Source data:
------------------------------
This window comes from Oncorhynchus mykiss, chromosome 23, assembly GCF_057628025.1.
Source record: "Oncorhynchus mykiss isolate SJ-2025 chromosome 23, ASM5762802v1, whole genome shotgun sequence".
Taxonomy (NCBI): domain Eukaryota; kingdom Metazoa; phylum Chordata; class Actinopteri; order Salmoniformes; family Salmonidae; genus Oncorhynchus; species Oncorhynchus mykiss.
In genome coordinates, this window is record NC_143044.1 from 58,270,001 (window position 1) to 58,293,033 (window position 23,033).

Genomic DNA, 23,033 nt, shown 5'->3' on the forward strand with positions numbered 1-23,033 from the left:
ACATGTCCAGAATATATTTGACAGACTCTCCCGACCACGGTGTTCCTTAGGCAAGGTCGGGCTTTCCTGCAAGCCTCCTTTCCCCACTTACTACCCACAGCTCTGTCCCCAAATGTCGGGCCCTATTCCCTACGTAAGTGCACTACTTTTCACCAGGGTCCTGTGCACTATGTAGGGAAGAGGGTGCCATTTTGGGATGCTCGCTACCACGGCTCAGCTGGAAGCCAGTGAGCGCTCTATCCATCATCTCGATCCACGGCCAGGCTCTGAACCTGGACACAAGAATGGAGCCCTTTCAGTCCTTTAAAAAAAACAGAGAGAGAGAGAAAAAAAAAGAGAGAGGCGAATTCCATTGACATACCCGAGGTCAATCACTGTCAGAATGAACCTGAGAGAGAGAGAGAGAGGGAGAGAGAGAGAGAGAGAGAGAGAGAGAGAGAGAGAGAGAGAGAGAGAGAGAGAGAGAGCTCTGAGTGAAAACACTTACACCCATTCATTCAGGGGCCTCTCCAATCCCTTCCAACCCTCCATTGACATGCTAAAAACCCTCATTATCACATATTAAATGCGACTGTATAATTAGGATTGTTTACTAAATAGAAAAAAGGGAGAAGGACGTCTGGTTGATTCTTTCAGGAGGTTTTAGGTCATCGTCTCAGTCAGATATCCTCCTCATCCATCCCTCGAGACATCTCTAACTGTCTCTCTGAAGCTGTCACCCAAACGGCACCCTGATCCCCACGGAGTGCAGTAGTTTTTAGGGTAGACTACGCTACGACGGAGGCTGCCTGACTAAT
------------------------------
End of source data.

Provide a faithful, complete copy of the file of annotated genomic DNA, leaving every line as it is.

This window comes from Oncorhynchus mykiss, chromosome 23, assembly GCF_057628025.1.
Source record: "Oncorhynchus mykiss isolate SJ-2025 chromosome 23, ASM5762802v1, whole genome shotgun sequence".
Taxonomy (NCBI): domain Eukaryota; kingdom Metazoa; phylum Chordata; class Actinopteri; order Salmoniformes; family Salmonidae; genus Oncorhynchus; species Oncorhynchus mykiss.
In genome coordinates, this window is record NC_143044.1 from 58,270,001 (window position 1) to 58,293,033 (window position 23,033).

Genomic DNA, 23,033 nt, shown 5'->3' on the forward strand with positions numbered 1-23,033 from the left:
ACATGTCCAGAATATATTTGACAGACTCTCCCGACCACGGTGTTCCTTAGGCAAGGTCGGGCTTTCCTGCAAGCCTCCTTTCCCCACTTACTACCCACAGCTCTGTCCCCAAATGTCGGGCCCTATTCCCTACGTAAGTGCACTACTTTTCACCAGGGTCCTGTGCACTATGTAGGGAAGAGGGTGCCATTTTGGGATGCTCGCTACCACGGCTCAGCTGGAAGCCAGTGAGCGCTCTATCCATCATCTCGATCCACGGCCAGGCTCTGAACCTGGACACAAGAATGGAGCCCTTTCAGTCCTTTAAAAAAAACAGAGAGAGAGAGAAAAAAAAAGAGAGAGGCGAATTCCATTGACATACCCGAGGTCAATCACTGTCAGAATGAACCTGAGAGAGAGAGAGAGAGGGAGAGAGAGAGAGAGAGAGAGAGAGAGAGAGAGAGAGAGAGAGAGAGAGAGAGAGAGAGCTCTGAGTGAAAACACTTACACCCATTCATTCAGGGGCCTCTCCAATCCCTTCCAACCCTCCATTGACATGCTAAAAACCCTCATTATCACATATTAAATGCGACTGTATAATTAGGATTGTTTACTAAATAGAAAAAAGGGAGAAGGACGTCTGGTTGATTCTTTCAGGAGGTTTTAGGTCATCGTCTCAGTCAGATATCCTCCTCATCCATCCCTCGAGACATCTCTAACTGTCTCTCTGAAGCTGTCACCCAAACGGCACCCTGATCCCCACGGAGTGCAGTAGTTTTTAGGGTAGACTACGCTACGACGGAGGCTGCCTGACTAAT